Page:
Exciting things are happening in computer science education this week—and NYC Public Schools are helping to lead the way.
This week (December 5–11, 2022), hundreds of City public schools across the five boroughs are participating in Computer Science Education Week, our annual national celebration of computer science (CS) instruction and programming in elementary, middle, and high schools.
Supported by over 100,000 educators, thousands of schools, and hundreds of community partners across the City and around the country, Computer Science Education Week encourages K–12 students of all backgrounds to explore CS fields, practices, and activities while gaining valuable classroom experience in one of the most lucrative and transformative disciplines today.
Throughout the week, students across the five boroughs are participating in hackathons, designing computer programs, building cool robots and drones, and completing other coding projects, that encourage students to problem-solve, think critically, and work as part of a team. By engaging in activities and projects like these, our students are gaining valuable experiences that open up a broad range of possibilities for their college and/or career prospects in the years to come.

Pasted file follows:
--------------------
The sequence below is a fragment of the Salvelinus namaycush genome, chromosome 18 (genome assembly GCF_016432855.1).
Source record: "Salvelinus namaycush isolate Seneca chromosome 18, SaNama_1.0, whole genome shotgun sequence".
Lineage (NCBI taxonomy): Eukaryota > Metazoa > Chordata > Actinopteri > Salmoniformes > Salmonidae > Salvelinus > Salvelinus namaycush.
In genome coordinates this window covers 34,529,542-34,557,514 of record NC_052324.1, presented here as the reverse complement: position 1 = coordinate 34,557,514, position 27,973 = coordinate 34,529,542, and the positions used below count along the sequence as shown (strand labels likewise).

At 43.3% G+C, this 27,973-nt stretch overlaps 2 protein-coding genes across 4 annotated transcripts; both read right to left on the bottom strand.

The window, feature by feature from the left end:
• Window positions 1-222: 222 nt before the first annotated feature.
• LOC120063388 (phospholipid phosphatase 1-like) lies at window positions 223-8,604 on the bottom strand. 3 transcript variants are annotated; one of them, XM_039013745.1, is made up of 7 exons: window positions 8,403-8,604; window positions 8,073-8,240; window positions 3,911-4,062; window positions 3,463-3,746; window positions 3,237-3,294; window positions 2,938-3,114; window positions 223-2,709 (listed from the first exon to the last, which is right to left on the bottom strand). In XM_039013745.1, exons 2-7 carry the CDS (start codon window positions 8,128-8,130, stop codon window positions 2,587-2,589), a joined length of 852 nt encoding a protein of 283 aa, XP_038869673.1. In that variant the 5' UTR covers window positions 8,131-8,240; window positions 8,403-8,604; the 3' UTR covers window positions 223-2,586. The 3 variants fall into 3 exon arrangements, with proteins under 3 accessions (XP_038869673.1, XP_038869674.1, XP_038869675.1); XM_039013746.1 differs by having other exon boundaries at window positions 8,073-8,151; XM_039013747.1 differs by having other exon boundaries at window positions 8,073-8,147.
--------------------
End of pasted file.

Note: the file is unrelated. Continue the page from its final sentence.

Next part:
One of the best aspects of CS Education Week is that it helps K–12 students of all skill levels to understand how computer science can help people come up with practical solutions for everyday issues. In prior years, City students created holiday cards with paper circuits, developed apps that provided real-time data about MTA bus routes, and programmed algorithms that could be used to help push bilingual alerts to families during emergencies.
At the heart of CS Education Week is the Hour of Code, a one-hour online coding tutorial for users of all ages that is available in over 45 languages. Since 2013, over 100 million students, including hundreds of thousands of NYC public school students, have participated in the Hour of Code, with the vast majority of participating students being members of groups who are historically underrepresented in computer science.
And the Hour of Code doesn’t just have to be completed in the classroom—families can help their children complete their online coding tutorials at home. Indeed, if you’re able to read this blog post on screen, you already have everything you need to host an Hour of Code in your home!
On behalf of the NYC DOE, we thank all of our teachers, students, school administrators, and community partners who are helping to make this year’s Computer Science Education Week our best one yet!